FEMA mismanaged $40M IT system, IG says
FEMA bought the system without proper evaluation, IG says
- By Alice Lipowicz
- Apr 26, 2010
The Federal Emergency Management Agency poorly managed a $40 million information technology program that has delivered an unproven system, according to a new report from Homeland Security Department Inspector General Richard Skinner.
In the April 23 report, Skinner outlined a series of problems with the FEMA Mitigation Directorate’s management of the National Flood Insurance Program’s information technology system known as NextGen, which began development in 2003.
First, the agency did not coordinate planning and buying the NextGen system with FEMA’s Office of the Chief Information Officer, the report states.
“The Mitigation Directorate attempted to develop an information technology system without the involvement of the chief information officer, resulting in a system unable to meet FEMA’s security and technical requirements,” Skinner wrote. “A lack of coordination with the Acquisition Management Division led to payment for an unproven system.”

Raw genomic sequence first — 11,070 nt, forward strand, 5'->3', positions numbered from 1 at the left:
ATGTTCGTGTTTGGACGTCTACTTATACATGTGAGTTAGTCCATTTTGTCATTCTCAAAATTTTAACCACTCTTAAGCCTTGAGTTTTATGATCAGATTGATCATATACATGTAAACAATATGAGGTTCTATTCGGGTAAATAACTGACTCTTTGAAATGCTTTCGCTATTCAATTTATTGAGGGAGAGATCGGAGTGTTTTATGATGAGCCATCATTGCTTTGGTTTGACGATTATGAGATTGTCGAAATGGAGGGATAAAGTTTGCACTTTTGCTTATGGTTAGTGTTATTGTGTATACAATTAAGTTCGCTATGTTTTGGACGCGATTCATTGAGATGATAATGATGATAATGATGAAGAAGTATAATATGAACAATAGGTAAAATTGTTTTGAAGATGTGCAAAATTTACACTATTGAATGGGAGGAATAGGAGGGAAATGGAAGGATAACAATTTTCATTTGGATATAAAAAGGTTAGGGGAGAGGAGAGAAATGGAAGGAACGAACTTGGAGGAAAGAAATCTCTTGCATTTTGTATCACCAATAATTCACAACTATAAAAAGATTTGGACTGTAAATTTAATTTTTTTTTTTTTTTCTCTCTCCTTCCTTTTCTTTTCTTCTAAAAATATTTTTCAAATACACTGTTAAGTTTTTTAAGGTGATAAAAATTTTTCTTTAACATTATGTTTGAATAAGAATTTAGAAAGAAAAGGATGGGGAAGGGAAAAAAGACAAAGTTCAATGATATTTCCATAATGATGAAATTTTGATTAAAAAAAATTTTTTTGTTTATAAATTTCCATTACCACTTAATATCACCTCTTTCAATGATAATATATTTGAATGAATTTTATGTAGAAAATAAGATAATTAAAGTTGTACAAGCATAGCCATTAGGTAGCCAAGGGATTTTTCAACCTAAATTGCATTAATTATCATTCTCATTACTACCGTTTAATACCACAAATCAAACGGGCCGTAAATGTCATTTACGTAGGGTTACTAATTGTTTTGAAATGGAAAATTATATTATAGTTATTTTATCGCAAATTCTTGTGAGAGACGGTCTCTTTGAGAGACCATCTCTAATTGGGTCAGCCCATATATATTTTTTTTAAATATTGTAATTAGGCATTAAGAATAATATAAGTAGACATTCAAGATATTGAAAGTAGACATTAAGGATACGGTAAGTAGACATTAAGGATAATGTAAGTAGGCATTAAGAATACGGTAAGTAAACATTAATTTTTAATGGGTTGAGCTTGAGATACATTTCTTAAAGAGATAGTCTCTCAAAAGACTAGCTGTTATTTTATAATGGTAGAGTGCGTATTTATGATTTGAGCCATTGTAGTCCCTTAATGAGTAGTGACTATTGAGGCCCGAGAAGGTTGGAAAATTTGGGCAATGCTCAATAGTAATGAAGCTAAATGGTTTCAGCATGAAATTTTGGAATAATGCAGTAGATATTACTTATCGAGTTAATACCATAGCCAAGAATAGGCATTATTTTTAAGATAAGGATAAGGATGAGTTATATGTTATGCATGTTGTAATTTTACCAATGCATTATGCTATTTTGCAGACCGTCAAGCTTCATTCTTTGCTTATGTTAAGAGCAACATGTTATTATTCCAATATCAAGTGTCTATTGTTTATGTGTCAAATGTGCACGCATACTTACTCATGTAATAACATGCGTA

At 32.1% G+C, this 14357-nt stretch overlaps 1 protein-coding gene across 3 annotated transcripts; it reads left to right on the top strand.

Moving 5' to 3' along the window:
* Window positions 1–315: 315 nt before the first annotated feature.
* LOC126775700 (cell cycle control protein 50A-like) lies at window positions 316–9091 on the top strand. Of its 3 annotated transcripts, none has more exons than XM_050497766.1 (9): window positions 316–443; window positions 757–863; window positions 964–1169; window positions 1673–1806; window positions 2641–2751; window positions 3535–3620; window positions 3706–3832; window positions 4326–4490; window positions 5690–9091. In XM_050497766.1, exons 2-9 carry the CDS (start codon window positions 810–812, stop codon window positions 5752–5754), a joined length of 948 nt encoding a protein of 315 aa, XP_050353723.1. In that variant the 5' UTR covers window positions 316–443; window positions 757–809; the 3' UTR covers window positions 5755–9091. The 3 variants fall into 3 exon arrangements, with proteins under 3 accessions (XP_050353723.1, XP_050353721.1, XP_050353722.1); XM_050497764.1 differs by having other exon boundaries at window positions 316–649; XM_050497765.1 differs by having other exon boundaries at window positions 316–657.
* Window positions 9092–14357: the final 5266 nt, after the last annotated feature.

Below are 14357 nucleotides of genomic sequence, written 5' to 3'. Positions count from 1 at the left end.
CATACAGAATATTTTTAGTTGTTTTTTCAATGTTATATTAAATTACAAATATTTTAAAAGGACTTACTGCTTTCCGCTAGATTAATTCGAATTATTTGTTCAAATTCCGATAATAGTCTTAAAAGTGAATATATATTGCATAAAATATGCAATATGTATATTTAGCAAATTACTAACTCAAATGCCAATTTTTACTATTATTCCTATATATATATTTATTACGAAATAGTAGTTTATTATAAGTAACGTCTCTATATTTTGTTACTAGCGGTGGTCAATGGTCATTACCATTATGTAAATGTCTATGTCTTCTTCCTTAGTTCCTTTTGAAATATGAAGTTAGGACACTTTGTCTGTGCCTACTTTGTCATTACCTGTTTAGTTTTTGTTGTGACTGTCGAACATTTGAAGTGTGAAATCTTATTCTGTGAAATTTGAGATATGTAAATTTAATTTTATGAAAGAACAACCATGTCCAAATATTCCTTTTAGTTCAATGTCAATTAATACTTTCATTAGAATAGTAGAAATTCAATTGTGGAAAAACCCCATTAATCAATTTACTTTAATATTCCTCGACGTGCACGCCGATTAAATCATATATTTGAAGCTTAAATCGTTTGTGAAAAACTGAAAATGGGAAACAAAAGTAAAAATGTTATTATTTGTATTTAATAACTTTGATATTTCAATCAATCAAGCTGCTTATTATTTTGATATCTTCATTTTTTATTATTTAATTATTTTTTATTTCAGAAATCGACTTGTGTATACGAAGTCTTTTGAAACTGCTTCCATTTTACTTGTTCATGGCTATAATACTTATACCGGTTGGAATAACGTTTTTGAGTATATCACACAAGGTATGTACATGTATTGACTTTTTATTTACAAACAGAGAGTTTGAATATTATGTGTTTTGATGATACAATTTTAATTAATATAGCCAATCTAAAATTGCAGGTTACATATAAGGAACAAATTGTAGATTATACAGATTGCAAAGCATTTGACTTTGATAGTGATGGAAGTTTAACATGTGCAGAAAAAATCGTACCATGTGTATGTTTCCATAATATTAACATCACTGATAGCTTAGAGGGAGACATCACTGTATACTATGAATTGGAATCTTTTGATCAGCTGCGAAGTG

Furthermore, the directorate “paid $40 million to conceptualize and develop NextGen without testing the system to see if it performed according to the contract requirements,” Skinner wrote.
The system is now undergoing an assessment, the report states, but to date, Skinner estimated the amount wasted as $7.5 million.
Second, he described misplaced allegiances among FEMA employees during the transition from existing contractor Computer Sciences Corp. to a new contractor, Optimal Solutions and Technologies.
For example, FEMA chose a former Optimal Solutions employee to oversee the company’s contract performance. In addition, more than a dozen former CSC employees worked in FEMA’s Mitigation Directorate.
“The misplaced allegiances of key directorate employees hampered the performance of both contractors,” Skinner wrote. “The apparent inability of these employees to leave behind past alliances led to a divide within the directorate and prevented an honest assessment of the status of NextGen and the transition.”
Skinner made four recommendations to FEMA, including conducting ethics training for employees and coordinating efforts with the CIO. FEMA managers agreed in principle with the recommendations, the report states.
Alice Lipowicz is a staff writer covering government 2.0, homeland security and other IT policies for Federal Computer Week.